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Observation Letter
88 (
); 97-98

Giant plaque-type multinucleate cell angiohistiocytoma after total hip arthroplasty

Department of Dermatology, University Hospital of Santiago de Compostela, Santiago de Compostela, Spain
Department of Pathology, University Hospital of Santiago de Compostela, Santiago de Compostela, Spain
Corresponding author: Dr. Cecilia Buján Bonino, Hospital Gil Casares, Travesía da Choupana s/n, 15706, Santiago de Compostela, A Coruña, Spain.
This is an open-access article distributed under the terms of the Creative Commons Attribution-Non Commercial-Share Alike 4.0 License, which allows others to remix, tweak, and build upon the work non-commercially, as long as the author is credited and the new creations are licensed under the identical terms.

How to cite this article: Buján Bonino C, Pérez Feal P, Pita da Veiga Seijo G, Aliste Santos C, Rosón López E. Giant plaque-type multinucleate cell angiohistiocytoma after total hip arthroplasty. Indian J Dermatol Venereol Leprol 2022;88:97-9.


Multinucleate cell angiohistiocytoma is an entity comprising both mild vascular and fibrohistiocytic proliferation with scattered multinucleate cells.1 It typically presents as papules arranged together in a single anatomic location, but less known clinical variations do exist.2 Although considered a reactive process, its exact cause cannot be identified in many cases.3,4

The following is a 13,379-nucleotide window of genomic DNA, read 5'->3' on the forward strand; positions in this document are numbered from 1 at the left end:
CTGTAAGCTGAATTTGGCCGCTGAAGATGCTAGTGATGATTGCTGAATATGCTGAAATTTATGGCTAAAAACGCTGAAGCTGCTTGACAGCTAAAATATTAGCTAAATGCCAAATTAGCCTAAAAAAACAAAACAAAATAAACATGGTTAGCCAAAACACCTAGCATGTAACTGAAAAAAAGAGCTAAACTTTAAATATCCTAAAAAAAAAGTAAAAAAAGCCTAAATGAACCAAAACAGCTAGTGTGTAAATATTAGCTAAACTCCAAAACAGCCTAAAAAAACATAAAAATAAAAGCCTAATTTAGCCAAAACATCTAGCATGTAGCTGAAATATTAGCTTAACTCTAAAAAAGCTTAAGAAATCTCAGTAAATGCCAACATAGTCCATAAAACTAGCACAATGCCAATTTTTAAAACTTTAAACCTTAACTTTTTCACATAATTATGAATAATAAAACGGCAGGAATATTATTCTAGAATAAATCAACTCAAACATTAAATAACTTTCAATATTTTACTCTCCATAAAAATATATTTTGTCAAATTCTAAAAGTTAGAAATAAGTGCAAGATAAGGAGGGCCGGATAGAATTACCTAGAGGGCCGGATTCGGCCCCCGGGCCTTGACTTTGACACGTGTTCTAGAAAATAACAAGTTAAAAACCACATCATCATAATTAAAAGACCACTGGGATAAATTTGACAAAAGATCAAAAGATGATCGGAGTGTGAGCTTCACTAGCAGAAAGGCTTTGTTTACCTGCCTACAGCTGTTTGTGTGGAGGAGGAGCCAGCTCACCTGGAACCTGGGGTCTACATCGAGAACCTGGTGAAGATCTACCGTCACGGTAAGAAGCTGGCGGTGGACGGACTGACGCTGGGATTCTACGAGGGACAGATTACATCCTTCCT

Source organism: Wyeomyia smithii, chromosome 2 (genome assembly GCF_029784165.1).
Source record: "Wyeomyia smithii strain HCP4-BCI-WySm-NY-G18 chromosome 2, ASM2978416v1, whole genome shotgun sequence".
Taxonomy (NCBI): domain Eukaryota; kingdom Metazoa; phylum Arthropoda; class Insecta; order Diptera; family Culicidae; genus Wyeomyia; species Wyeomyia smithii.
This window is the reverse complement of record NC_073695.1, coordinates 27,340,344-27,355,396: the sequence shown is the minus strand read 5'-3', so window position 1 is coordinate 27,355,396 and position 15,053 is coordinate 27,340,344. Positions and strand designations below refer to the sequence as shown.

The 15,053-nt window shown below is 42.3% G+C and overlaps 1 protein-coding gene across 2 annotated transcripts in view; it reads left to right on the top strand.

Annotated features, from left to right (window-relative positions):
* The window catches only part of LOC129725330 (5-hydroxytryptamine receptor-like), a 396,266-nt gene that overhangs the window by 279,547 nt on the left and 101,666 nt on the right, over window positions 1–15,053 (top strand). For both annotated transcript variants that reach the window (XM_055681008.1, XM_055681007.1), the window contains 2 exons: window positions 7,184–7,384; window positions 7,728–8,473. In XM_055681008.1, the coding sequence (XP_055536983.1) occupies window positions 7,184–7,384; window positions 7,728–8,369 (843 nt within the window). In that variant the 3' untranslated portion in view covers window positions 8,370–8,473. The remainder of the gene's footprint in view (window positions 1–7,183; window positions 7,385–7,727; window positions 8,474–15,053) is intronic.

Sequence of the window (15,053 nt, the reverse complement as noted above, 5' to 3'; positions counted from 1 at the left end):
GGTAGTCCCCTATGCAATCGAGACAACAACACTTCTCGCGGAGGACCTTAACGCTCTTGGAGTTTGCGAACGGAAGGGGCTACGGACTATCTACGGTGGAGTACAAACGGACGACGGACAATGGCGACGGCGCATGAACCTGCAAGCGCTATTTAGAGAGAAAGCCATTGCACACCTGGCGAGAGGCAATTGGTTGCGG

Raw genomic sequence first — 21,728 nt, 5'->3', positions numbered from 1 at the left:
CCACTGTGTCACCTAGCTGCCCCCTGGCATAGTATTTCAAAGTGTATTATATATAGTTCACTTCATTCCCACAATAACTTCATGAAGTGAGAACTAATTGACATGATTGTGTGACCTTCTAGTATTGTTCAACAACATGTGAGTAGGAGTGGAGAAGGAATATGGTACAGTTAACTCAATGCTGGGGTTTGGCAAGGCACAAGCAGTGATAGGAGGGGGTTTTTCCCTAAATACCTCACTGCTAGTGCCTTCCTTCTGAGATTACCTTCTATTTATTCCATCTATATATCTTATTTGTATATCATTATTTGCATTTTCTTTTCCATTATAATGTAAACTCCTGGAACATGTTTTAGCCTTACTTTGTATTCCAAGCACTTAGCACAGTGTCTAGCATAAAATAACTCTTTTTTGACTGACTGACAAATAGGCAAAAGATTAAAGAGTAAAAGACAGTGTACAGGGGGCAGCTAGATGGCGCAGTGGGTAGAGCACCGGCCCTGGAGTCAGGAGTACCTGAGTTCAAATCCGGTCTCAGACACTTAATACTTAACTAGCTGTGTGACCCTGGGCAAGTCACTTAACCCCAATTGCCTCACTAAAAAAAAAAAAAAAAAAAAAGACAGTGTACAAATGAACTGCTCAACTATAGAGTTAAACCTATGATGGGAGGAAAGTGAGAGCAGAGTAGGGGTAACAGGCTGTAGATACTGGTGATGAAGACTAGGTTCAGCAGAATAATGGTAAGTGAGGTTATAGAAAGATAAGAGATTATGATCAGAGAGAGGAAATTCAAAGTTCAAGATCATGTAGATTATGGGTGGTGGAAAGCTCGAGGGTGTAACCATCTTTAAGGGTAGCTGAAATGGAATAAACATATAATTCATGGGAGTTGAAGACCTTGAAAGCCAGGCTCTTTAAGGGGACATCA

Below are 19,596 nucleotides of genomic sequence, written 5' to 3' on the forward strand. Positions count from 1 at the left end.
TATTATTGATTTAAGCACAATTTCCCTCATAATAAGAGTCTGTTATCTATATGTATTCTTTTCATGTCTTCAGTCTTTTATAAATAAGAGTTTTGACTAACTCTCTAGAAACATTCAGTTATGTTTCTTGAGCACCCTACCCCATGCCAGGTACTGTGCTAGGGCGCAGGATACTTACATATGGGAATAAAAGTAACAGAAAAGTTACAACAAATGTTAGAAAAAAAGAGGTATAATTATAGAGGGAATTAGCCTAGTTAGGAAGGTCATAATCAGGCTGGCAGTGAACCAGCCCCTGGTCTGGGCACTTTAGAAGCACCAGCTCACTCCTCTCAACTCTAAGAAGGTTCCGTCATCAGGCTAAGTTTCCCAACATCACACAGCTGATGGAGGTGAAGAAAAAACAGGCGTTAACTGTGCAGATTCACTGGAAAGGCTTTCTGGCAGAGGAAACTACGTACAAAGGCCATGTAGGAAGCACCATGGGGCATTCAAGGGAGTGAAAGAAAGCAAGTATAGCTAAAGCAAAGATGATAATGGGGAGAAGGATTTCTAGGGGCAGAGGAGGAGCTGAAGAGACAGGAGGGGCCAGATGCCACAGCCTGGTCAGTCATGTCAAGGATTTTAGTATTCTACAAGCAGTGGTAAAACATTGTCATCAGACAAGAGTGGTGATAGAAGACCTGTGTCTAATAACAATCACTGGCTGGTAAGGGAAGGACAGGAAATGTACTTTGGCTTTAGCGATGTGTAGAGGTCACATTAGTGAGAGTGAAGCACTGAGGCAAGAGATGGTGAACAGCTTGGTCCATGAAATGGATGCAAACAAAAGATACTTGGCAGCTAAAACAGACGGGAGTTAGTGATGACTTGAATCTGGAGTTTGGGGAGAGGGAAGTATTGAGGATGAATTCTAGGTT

A 64-year-old male presented with a 13.5 × 9.5 cm ill-defined, violaceous indurated plaque on his left thigh [Figure 1]. The plaque had appeared two years back and was asymptomatic. There were no other notable skin findings. He was diagnosed with hypothyroidism and had undergone a total hip replacement surgery on the left side, nine years back, due to osteoarthritis.

Figure 1:: Violaceous indurated plaque on a 64-year-old man’s left thigh.

Histopathological examination revealed mild proliferation of small-sized vessels in the dermis, in conjunction with a perivascular inflammatory lymphohistiocytic infiltrate and abundant collagen bundles suggesting mild fibrosis [Figure 2a]. There were occasional cells which displayed multiple peripheral hyperchromatic nuclei [Figure 2b]. Both the histiocytic components of the infiltrate and multinucleated cells, stained with CD68. Signs of cellular atypia were not present and the epidermis was intact. These features were concordant with a diagnosis of multinucleate cell angiohistiocytoma.

Figure 2a:: Mild vascular proliferation in the upper and mid dermis, mild fibrosis with abundant parallel collagen bundles and conspicuous perivascular infiltrate can be identified (Haematoxylin-eosin – 100x)